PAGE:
The batter’s aim here is to hit the ball before it hit the wicket. He can go for single runs or go for boundaries as per the delivery. The role of the fielders is to prevent the batter from scoring maximum runs by doing effective fielding.
7) Different Techniques used by Fielding team to dismiss a Batter:
If you want to understand the rules to play cricket its crucial to broaden your knowledge about the different ways in which a batter can be dismissed:
- Caught: A fielder or wicket-keeper can dismiss a batter by catching a delivery hit by the batter within the boundary limits.
- Bowled: When a bowler’s delivery directly hits the stumps & dislodges the wicket it is termed as bowled.
- LBW: A batter is termed out if a delivery that would have hit the wicket gets diverted due to the batter’s leg or any part of the body.
- Stumped: Here the wicket-keeper catches the ball & knocks the bails when a batter or his bat is out of the batting crease.
- Run-Out: If a batter is running between wickets & fails to reach the batting crease before the ball hits the wicket then it is termed as run-out.
8) Different ways in which a batting team scores runs:
The batting team has the task of scoring mammoth runs to turn the fixture in their favor. Let’s have a look at the different ways in which batters scores runs to understand the rules to play cricket more efficiently.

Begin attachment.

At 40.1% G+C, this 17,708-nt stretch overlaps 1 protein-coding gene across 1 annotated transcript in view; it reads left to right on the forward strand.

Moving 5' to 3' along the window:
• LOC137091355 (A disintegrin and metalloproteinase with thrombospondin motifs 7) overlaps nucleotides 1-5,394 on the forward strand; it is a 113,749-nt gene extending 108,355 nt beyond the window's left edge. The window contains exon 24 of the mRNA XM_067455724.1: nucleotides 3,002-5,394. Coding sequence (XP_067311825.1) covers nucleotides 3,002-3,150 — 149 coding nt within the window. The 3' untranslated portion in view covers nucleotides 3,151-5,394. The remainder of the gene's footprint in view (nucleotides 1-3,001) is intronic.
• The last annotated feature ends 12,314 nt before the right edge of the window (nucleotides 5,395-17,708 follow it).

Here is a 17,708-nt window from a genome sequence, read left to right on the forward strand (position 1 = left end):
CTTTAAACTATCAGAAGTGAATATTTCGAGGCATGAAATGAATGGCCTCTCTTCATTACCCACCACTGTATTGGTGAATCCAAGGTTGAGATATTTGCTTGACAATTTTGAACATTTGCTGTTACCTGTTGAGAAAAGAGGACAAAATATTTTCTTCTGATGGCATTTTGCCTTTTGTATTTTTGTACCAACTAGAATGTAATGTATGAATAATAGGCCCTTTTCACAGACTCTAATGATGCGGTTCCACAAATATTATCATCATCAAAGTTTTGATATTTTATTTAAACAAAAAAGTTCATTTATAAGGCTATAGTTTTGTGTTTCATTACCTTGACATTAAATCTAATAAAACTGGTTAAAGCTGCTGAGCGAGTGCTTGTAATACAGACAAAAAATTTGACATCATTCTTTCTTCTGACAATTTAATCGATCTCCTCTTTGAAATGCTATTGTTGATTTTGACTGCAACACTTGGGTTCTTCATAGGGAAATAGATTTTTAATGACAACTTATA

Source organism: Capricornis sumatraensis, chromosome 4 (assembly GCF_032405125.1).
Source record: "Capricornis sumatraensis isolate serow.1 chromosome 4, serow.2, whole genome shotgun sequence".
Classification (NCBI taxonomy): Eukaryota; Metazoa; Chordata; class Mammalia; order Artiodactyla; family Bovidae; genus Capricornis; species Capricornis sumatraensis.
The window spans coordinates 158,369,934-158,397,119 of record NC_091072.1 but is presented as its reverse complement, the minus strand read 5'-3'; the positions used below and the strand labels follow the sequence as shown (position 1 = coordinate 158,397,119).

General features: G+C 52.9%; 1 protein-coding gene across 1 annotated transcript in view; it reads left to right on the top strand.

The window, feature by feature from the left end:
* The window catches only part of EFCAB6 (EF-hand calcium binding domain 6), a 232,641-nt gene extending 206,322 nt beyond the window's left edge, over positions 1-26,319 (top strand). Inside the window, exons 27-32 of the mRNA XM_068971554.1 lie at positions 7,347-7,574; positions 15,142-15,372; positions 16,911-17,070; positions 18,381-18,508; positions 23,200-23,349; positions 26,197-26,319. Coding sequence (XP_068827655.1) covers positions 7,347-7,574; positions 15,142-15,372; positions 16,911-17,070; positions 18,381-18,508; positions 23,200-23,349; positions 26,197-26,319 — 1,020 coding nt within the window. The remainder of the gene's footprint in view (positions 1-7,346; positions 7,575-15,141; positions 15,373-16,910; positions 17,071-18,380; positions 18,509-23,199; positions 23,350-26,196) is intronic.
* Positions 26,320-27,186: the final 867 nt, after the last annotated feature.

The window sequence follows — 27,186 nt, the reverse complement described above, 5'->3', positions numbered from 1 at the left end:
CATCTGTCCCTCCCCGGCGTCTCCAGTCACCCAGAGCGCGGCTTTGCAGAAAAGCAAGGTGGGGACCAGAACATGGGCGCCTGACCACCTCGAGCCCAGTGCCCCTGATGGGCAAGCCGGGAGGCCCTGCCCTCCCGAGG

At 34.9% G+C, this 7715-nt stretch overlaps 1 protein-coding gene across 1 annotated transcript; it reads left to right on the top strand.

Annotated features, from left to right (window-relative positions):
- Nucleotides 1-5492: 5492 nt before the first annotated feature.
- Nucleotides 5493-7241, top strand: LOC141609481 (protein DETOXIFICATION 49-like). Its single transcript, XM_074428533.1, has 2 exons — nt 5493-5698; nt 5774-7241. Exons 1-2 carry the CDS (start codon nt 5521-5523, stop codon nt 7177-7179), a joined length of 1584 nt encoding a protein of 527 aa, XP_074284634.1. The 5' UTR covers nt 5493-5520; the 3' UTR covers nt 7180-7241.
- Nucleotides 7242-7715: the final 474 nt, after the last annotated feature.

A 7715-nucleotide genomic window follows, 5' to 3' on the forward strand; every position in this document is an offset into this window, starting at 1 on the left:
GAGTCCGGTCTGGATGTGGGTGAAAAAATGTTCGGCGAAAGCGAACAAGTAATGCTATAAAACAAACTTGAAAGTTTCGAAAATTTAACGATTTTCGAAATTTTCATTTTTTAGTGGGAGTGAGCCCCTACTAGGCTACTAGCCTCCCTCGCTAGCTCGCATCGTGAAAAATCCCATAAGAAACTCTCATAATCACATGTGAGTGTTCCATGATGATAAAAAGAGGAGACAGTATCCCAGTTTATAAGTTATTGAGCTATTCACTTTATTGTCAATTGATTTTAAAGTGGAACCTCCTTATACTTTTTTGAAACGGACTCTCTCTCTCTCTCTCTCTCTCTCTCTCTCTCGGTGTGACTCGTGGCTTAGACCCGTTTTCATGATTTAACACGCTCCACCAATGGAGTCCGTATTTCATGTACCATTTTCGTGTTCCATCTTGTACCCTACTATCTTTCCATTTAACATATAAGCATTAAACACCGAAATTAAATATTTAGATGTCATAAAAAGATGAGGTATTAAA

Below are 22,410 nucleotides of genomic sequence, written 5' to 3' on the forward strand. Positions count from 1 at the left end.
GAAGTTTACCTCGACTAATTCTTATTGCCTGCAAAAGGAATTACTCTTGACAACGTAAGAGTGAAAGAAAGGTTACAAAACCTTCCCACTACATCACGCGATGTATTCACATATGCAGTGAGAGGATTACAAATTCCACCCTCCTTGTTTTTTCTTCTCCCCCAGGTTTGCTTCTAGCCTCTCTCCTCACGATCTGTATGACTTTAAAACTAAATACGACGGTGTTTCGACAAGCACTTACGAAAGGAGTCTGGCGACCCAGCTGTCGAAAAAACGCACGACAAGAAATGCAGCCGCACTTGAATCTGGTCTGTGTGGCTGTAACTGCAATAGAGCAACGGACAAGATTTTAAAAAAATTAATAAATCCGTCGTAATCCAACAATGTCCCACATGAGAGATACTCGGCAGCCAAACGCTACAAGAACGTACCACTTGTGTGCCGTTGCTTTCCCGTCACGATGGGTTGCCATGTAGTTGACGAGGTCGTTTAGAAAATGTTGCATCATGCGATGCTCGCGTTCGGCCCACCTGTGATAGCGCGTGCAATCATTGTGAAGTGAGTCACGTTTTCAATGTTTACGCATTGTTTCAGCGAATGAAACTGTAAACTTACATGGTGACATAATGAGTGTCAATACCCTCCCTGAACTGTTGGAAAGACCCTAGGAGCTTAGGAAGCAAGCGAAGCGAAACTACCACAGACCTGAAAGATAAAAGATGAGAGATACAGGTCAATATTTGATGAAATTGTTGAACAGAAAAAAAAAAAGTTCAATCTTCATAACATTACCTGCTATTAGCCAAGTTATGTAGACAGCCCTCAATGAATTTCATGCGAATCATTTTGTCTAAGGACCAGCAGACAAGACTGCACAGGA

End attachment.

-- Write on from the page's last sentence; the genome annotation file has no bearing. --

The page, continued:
- Singles: Here the batter hits the ball & both the batters run between wickets & reach the other end before the fielders hit any one of the wickets with the ball. Running a full length of the pitch once will award a batter with one run.
- Boundaries & Sixes: When a batter hits a ball to the boundary along the ground it is a boundary & when a batter hits a ball over the boundary to the stands it’s six runs.
- Extra Runs: These Runs are awarded to the batting team if a bowler bowls a wide delivery or no ball.
9) Two on-field Umpires & Third Umpire
In understanding the rules to play cricket knowing & valuing the role of an umpire is crucial. A Cricket fixture will have two on-field umpires who takes crucial decisions about fixtures or in other words, officiates a fixture. Both the umpires stand at two ends of the wicket & will take decisions on the number of balls bowled in overs, whether a batter should be dismissed after an appeal & whether a delivery bowled is a no-ball or not. If on-field umpires have confusion over a decision then the third umpire (DRS) comes into the picture. The third umpire will monitor that particular delivery closely through replays & slow-motion techniques & then gives his final decision. A DRS appeal can be made by the fielding captain or the batter who is batting.
10) Winning the Fixture
The team batting first will aim to score maximum runs while the fielding team will try to bundle them at a meager score by taking all the 11 wickets. After the completion of one inning, both teams will swap & the second team will take up batting. Their goal will be to chase the target set by the first team. If they succeed in chasing the target they win & if they fail they lose the game. Ultimately the team scoring the most runs wins the fixture.
Now that you have understood the Rules to Play cricket it’s time for you to make your team of 11, take the crease & begin your game with lots of enthusiasm!